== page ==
A storm tore through Mercia Yates' Koutū property last Wednesday and her home, filled to the brim with sentimental pictures, keepsakes and artworks, was turned upside down. A photo of her late mother and aunt had fallen to the ground and the taonga jewellery she inherited from her mother was one of the many things missing. The back door was kicked in, two windows smashed and the garage broken into - leaving a strong woman with a broken heart.
Two windows and a heart shattered last Wednesday.
Precious taonga passed down from her late mother was stolen from Rotorua council candidate Mercia Yates and has left her feeling broken and "violated".
"I thought I was all good until yesterday and I just kept breaking down . . . it's absolutely gut-wrenching."
Last Wednesday, Yates got home around 5pm from working in Taupō, a day she was meant to be in Rotorua.
It was a wet day and the house was cold, unusually so, and she soon realised the back door was open.
"I thought, wow, it must have been a huge gust of wind," she said.
Downstairs, though messy, was intact but as she worked her way through her home and upstairs, she realised the storm she believed had torn through her house was actually of the human kind.
"Everything was opened, pulled out, everything tipped over, everywhere. It's the personal invasion and the vulnerability."
She supplied a two-page list of what was stolen to police, including jewellery, small gadgets, speakers, her passport "and random stuff".
"They took sentimental items of mine that will never be replaced . . . I'll never get made what was lost."
But the theft of jewellery which belonged to her late mother has been the most distressing.
Her mother died when she was 15 and Yates inherited her jewellery, some of which she had passed on to her own daughter.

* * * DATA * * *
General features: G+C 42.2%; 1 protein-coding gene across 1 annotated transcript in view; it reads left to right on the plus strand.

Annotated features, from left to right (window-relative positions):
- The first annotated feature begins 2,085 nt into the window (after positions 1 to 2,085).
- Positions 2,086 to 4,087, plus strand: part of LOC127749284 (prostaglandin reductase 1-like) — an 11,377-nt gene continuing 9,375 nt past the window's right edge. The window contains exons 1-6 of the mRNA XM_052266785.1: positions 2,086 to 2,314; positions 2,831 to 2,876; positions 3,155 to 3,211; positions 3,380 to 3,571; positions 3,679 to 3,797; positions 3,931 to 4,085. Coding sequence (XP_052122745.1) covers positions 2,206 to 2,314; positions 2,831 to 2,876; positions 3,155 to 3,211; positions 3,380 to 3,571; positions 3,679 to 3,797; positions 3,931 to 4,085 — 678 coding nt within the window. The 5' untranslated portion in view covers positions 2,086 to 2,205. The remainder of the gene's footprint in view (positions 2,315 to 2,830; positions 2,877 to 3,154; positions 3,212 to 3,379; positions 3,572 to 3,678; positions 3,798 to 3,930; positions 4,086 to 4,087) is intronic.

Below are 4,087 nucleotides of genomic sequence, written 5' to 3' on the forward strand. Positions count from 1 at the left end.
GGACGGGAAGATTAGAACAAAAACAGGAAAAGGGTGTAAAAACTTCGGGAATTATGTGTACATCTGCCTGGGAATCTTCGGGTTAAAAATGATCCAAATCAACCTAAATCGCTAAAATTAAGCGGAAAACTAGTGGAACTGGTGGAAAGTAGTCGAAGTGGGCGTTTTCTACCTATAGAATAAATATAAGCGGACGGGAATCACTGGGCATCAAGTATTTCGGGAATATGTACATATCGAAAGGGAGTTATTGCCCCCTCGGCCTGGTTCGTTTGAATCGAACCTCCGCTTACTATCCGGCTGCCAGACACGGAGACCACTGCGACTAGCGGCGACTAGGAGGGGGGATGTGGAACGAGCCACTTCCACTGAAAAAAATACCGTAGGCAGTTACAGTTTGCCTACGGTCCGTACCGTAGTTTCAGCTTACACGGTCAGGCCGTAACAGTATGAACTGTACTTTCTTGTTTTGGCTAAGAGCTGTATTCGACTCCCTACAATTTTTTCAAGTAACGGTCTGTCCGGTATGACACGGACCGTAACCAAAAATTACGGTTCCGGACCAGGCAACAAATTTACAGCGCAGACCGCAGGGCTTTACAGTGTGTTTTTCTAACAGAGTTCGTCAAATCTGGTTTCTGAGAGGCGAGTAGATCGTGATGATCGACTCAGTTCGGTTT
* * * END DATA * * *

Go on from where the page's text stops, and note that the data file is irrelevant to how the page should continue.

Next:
It was this taonga which now belonged to her daughter that was stolen, and was the only taonga her daughter had of her grandmother.
"This isn't just something that affected me on Wednesday night, this is something I will carry for the rest of my life."
One of the worst parts was seeing how upset it had made her daughter.
A duvet was also stolen which she believed was used to put everything in.
Her truck was taken, the keys found by the perpetrators in one of her drawers, and found the next day on Mountain Rd at the entrance to Aorangi Peak, stripped of all contents.
She said it was clear the house had been scoped out, and with a rise in burglaries and car thefts in the area, it was an issue throughout the community.
"It's not just happened to me, I'm not the only that's been violated.
"They're targeting all ages, races . . . and they're brazen enough to do it during the day."
She did not believe the thefts had anything to do with her electoral campaign.
"It's proving to be not as safe as we would like it to be."
But the support from the community was something of a silver-lining. Yates said kind words and offerings of help had made the difficult time easier.
Acting area commander inspector Brendan Keenan said Rotorua communities were experiencing an increase in thefts and residential burglaries.
Police were investigating Yates' case which included forensic evidence that was available from the home.
Potential suspects and witnesses were being investigated.
He said it was a timely reminder that Rotorua was experiencing an increase in unlawful taking and dwelling burglaries.
"We, therefore, encourage our communities to be extra careful with securing and locking their property, not having valuables on display and form neighbour watch groups," Keenan said.
"Also, do not hesitate to report suspicious behaviour of youths that are seen out-of-place or truanting."
He said police were aware Koutū community was a proactive community within themselves in keeping their streets safe, including a close relationship with Neighbourhood Support.